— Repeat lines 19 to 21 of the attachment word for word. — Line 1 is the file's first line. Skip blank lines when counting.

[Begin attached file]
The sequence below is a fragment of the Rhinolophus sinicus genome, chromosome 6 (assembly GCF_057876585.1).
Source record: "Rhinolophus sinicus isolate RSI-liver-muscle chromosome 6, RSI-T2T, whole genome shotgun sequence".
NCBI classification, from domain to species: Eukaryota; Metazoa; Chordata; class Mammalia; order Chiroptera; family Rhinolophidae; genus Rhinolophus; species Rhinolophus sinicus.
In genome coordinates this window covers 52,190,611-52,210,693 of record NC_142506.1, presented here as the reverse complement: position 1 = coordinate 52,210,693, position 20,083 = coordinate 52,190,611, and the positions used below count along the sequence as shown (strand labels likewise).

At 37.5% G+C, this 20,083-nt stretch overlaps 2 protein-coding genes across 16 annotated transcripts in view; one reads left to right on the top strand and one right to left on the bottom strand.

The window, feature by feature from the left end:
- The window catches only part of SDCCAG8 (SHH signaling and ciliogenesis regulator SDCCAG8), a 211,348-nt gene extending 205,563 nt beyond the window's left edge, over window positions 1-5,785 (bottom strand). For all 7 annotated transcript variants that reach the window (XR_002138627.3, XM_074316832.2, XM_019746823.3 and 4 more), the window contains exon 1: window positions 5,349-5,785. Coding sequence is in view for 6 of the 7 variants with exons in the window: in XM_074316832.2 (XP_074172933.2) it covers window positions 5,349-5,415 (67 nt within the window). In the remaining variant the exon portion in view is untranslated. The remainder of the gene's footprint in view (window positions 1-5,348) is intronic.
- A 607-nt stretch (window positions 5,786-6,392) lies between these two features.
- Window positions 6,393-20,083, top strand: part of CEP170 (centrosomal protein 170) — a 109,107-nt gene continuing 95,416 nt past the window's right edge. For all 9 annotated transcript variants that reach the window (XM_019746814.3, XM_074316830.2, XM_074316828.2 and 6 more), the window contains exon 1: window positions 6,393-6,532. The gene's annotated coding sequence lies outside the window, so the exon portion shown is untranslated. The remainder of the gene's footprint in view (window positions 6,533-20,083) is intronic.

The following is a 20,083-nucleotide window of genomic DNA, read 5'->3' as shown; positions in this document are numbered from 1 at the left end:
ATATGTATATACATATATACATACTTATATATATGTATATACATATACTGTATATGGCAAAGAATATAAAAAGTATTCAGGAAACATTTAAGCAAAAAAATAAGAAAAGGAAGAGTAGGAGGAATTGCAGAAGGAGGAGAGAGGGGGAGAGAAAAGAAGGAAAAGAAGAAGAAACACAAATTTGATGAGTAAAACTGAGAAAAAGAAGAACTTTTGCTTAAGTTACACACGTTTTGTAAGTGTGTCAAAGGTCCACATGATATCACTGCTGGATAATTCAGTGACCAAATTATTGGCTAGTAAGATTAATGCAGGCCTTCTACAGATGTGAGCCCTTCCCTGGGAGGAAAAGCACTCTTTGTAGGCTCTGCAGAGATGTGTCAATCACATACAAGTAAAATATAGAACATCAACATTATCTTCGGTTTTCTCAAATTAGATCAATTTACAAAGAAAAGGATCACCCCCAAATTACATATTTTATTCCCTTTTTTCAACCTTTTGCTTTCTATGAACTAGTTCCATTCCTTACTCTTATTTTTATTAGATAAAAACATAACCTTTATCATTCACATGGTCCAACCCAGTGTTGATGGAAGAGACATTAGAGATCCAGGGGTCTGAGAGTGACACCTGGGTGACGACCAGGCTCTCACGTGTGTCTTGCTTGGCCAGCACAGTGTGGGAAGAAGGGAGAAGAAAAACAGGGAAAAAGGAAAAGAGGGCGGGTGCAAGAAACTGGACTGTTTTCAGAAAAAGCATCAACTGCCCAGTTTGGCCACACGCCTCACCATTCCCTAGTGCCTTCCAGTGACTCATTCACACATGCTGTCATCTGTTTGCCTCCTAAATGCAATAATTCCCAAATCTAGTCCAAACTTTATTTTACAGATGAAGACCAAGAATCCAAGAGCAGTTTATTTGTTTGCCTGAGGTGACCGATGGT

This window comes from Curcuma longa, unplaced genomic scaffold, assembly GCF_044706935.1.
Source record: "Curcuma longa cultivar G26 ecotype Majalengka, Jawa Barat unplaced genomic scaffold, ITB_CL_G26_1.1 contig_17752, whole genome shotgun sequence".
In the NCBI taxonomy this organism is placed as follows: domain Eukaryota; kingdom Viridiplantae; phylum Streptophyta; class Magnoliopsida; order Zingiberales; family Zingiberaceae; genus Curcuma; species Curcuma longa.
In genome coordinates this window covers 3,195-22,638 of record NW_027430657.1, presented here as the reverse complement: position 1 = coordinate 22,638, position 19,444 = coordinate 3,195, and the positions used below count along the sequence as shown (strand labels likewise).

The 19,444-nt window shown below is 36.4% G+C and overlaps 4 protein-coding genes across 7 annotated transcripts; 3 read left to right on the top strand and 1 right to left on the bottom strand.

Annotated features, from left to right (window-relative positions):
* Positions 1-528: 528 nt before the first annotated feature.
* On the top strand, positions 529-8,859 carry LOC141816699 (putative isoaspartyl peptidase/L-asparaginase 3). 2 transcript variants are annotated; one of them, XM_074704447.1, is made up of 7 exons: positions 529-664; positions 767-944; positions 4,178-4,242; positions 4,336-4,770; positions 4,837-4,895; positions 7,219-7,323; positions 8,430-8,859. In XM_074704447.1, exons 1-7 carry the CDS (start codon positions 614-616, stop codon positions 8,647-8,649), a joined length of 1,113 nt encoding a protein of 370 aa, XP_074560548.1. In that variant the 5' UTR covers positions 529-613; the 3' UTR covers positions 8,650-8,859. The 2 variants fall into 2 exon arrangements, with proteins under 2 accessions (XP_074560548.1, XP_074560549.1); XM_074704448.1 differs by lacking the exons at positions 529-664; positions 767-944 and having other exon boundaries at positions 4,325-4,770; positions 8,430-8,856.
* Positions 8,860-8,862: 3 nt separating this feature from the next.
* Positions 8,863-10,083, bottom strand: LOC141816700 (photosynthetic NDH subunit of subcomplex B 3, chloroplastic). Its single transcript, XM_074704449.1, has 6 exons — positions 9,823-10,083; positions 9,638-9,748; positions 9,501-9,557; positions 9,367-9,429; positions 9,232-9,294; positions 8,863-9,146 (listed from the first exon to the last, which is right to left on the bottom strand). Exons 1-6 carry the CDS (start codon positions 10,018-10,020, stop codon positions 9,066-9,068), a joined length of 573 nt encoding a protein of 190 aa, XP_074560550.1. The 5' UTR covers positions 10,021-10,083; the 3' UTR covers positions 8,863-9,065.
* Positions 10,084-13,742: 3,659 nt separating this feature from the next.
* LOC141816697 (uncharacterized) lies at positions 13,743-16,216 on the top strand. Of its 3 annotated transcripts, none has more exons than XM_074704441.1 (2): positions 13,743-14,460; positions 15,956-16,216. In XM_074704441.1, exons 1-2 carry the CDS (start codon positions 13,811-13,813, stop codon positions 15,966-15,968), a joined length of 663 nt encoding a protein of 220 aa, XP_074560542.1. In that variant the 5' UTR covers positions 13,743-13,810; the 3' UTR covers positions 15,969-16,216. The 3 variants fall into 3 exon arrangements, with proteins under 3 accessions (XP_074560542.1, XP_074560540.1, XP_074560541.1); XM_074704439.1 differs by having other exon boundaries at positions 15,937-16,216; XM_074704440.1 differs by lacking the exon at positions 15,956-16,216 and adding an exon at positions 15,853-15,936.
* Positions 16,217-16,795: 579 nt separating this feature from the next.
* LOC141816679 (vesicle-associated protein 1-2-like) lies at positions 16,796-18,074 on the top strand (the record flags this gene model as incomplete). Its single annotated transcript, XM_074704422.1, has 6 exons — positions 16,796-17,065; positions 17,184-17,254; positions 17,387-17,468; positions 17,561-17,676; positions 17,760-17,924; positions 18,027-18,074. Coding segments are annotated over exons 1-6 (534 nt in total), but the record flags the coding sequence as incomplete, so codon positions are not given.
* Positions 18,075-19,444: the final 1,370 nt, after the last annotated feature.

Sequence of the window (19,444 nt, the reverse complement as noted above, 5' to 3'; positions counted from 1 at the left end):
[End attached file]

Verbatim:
* On the top strand, positions 529-8,859 carry LOC141816699 (putative isoaspartyl peptidase/L-asparaginase 3). 2 transcript variants are annotated; one of them, XM_074704447.1, is made up of 7 exons: positions 529-664; positions 767-944; positions 4,178-4,242; positions 4,336-4,770; positions 4,837-4,895; positions 7,219-7,323; positions 8,430-8,859. In XM_074704447.1, exons 1-7 carry the CDS (start codon positions 614-616, stop codon positions 8,647-8,649), a joined length of 1,113 nt encoding a protein of 370 aa, XP_074560548.1. In that variant the 5' UTR covers positions 529-613; the 3' UTR covers positions 8,650-8,859. The 2 variants fall into 2 exon arrangements, with proteins under 2 accessions (XP_074560548.1, XP_074560549.1); XM_074704448.1 differs by lacking the exons at positions 529-664; positions 767-944 and having other exon boundaries at positions 4,325-4,770; positions 8,430-8,856.
* Positions 8,860-8,862: 3 nt separating this feature from the next.
* Positions 8,863-10,083, bottom strand: LOC141816700 (photosynthetic NDH subunit of subcomplex B 3, chloroplastic). Its single transcript, XM_074704449.1, has 6 exons — positions 9,823-10,083; positions 9,638-9,748; positions 9,501-9,557; positions 9,367-9,429; positions 9,232-9,294; positions 8,863-9,146 (listed from the first exon to the last, which is right to left on the bottom strand). Exons 1-6 carry the CDS (start codon positions 10,018-10,020, stop codon positions 9,066-9,068), a joined length of 573 nt encoding a protein of 190 aa, XP_074560550.1. The 5' UTR covers positions 10,021-10,083; the 3' UTR covers positions 8,863-9,065.